Weber professors study concussions at Dew Tour

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OGDEN — Researchers at Weber State University are taking a close look at concussions and how to minimize some of the long-term damage.

Several studies have been done on concussions and football, but this may be the first time this type of research has been done on the type of action-sports you see at the Mountain Dew Tour. A team of 10 students went to Colorado to monitor athletes during the week-long event.

Professors at Weber State say participants at the tour tend to take a lot of head trauma, and a lot of it goes unchecked. The high-flying jumps can be impressive to watch, but when a snowboarder takes a fall the impact can be big.

Matthew Donahue, an associate professor in athletic training at Weber State, coordinated some of the research efforts last month in Breckinridge, Colo., using helmet-attached sensors that send data instantly to iPads.

Donahue said a number of athletes showed up to participate with broken helmets. Once the athletes showed up after an impact, they were asked a few basic questions and were told to read from left to right on the iPad as quickly as they could.

"We really wanted to look at what's causing these concussions," he said. "Can we improve on the protective gear that these athletes are using?"

Annual concussion rate by sport, 2001-2009
  • Football — 25,0376
  • Basketball — 13,987
  • Soccer — 10,436
  • Baseball — 9,634
  • Swimming — 4,557
  • Hockey — 4,427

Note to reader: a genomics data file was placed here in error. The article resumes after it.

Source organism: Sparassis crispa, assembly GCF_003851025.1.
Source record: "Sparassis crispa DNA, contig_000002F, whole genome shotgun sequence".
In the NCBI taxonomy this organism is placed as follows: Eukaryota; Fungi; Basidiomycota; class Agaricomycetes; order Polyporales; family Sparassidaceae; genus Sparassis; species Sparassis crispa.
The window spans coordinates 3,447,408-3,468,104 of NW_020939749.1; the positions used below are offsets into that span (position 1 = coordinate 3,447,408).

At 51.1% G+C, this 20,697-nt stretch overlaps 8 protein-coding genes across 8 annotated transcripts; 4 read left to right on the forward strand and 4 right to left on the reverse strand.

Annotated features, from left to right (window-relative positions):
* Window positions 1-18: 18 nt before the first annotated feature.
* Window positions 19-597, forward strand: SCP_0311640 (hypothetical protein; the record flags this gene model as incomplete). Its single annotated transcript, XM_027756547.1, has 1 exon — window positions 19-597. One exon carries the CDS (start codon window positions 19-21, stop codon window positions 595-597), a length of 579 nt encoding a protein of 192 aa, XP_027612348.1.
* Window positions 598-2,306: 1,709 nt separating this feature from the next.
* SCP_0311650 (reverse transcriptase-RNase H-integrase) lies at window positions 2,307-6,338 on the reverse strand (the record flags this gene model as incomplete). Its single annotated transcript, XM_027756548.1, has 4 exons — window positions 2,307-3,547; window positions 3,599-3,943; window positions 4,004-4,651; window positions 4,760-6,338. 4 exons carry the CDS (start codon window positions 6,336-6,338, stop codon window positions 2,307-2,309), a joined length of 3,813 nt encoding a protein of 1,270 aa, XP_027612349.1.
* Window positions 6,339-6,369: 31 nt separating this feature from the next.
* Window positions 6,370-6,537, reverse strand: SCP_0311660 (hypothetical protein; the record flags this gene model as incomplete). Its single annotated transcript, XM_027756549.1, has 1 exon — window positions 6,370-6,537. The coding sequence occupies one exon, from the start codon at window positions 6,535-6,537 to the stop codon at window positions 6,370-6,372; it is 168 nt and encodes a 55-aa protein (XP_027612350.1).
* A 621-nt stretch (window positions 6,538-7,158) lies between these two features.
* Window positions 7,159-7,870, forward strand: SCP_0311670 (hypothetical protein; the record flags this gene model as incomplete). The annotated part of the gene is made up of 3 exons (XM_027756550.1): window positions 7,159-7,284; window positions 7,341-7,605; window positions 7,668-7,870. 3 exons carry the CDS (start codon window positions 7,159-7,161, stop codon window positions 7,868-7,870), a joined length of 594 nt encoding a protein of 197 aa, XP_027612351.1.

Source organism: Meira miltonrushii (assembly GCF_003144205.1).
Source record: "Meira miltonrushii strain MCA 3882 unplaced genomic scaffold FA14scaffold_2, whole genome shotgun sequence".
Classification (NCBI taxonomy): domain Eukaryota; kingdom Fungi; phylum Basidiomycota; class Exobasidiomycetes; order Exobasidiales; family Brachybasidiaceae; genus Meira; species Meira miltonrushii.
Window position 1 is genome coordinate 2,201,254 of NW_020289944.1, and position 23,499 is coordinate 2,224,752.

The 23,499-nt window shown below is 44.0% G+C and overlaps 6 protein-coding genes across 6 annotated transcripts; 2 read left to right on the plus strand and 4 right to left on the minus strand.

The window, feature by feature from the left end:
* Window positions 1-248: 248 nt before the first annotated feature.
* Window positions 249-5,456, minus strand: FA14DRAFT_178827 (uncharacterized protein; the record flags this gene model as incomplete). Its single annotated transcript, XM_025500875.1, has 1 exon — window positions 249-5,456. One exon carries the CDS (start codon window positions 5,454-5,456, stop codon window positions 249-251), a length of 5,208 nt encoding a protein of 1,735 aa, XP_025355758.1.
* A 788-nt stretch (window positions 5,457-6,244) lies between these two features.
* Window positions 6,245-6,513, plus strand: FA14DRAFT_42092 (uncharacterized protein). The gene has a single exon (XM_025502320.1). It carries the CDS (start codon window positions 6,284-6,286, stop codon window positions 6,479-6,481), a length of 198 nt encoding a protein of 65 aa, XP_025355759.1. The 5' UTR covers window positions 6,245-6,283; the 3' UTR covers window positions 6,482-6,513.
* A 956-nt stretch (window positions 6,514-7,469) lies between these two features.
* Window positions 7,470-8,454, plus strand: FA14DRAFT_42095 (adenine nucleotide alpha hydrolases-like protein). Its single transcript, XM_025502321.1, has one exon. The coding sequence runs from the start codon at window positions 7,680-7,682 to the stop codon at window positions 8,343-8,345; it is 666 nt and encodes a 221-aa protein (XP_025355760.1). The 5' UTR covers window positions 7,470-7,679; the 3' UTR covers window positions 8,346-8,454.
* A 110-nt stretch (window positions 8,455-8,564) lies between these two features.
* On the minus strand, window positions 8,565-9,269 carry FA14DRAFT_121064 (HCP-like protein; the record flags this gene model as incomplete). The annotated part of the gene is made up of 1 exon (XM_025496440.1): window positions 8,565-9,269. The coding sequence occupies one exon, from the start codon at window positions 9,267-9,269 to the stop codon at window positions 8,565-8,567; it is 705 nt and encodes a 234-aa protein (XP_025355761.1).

• Gymnastics, cheerleading and dance — 3,319
  • Softball — 2,735
  • Golf — 1,887
  • Volleyball — 1,396
  • Track and field — 449
  • Bowling — 153
Source: Centers for Disease Control

The study comes out of a collaboration with professors and medical staff at WMI, a company that treats athletes at events like the Dew Tour.

Dr. Rod Hansen, an associate professor at Weber State, was in charge of taking hundreds of blood samples. He said by looking at athletes' blood before and after injuries, "it may start to tell that story about how that damage occurs."

That may help researchers find ways to improve the recovery process.

"Neurological damage is very debilitating and expensive," Hansen said. "If we can figure out that story about how one is coming up and one is coming down, we might be able to do some intervention."

It could still be a couple of years before researchers can compile the data and draw some conclusions. And because a lot of the research has to do with how the brain deals with trauma, professors say some of their results could help in understanding diseases like Parkinson's.


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Mike Anderson


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